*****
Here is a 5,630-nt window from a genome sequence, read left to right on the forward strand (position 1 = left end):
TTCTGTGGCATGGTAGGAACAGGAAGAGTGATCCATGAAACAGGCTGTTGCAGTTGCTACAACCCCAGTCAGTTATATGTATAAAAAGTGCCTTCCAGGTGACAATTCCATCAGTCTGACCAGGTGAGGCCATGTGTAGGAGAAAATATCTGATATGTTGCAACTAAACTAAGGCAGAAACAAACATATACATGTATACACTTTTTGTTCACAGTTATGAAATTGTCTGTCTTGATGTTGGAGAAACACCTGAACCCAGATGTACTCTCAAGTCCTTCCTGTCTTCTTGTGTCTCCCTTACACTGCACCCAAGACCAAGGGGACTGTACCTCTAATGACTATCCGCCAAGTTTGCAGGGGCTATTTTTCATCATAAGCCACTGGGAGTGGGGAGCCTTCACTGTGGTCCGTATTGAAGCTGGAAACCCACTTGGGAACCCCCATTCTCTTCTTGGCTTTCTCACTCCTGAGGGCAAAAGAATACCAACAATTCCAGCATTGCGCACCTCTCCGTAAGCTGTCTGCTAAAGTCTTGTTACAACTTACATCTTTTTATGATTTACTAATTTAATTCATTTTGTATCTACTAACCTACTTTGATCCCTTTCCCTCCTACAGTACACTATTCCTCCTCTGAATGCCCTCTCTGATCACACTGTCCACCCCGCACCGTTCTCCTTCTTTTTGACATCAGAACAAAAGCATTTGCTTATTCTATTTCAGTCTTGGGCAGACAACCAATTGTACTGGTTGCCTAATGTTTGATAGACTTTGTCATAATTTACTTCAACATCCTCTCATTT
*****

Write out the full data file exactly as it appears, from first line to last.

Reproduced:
Here is a 5,630-nt window from a genome sequence, read left to right on the forward strand (position 1 = left end):
TTCTGTGGCATGGTAGGAACAGGAAGAGTGATCCATGAAACAGGCTGTTGCAGTTGCTACAACCCCAGTCAGTTATATGTATAAAAAGTGCCTTCCAGGTGACAATTCCATCAGTCTGACCAGGTGAGGCCATGTGTAGGAGAAAATATCTGATATGTTGCAACTAAACTAAGGCAGAAACAAACATATACATGTATACACTTTTTGTTCACAGTTATGAAATTGTCTGTCTTGATGTTGGAGAAACACCTGAACCCAGATGTACTCTCAAGTCCTTCCTGTCTTCTTGTGTCTCCCTTACACTGCACCCAAGACCAAGGGGACTGTACCTCTAATGACTATCCGCCAAGTTTGCAGGGGCTATTTTTCATCATAAGCCACTGGGAGTGGGGAGCCTTCACTGTGGTCCGTATTGAAGCTGGAAACCCACTTGGGAACCCCCATTCTCTTCTTGGCTTTCTCACTCCTGAGGGCAAAAGAATACCAACAATTCCAGCATTGCGCACCTCTCCGTAAGCTGTCTGCTAAAGTCTTGTTACAACTTACATCTTTTTATGATTTACTAATTTAATTCATTTTGTATCTACTAACCTACTTTGATCCCTTTCCCTCCTACAGTACACTATTCCTCCTCTGAATGCCCTCTCTGATCACACTGTCCACCCCGCACCGTTCTCCTTCTTTTTGACATCAGAACAAAAGCATTTGCTTATTCTATTTCAGTCTTGGGCAGACAACCAATTGTACTGGTTGCCTAATGTTTGATAGACTTTGTCATAATTTACTTCAACATCCTCTCATTT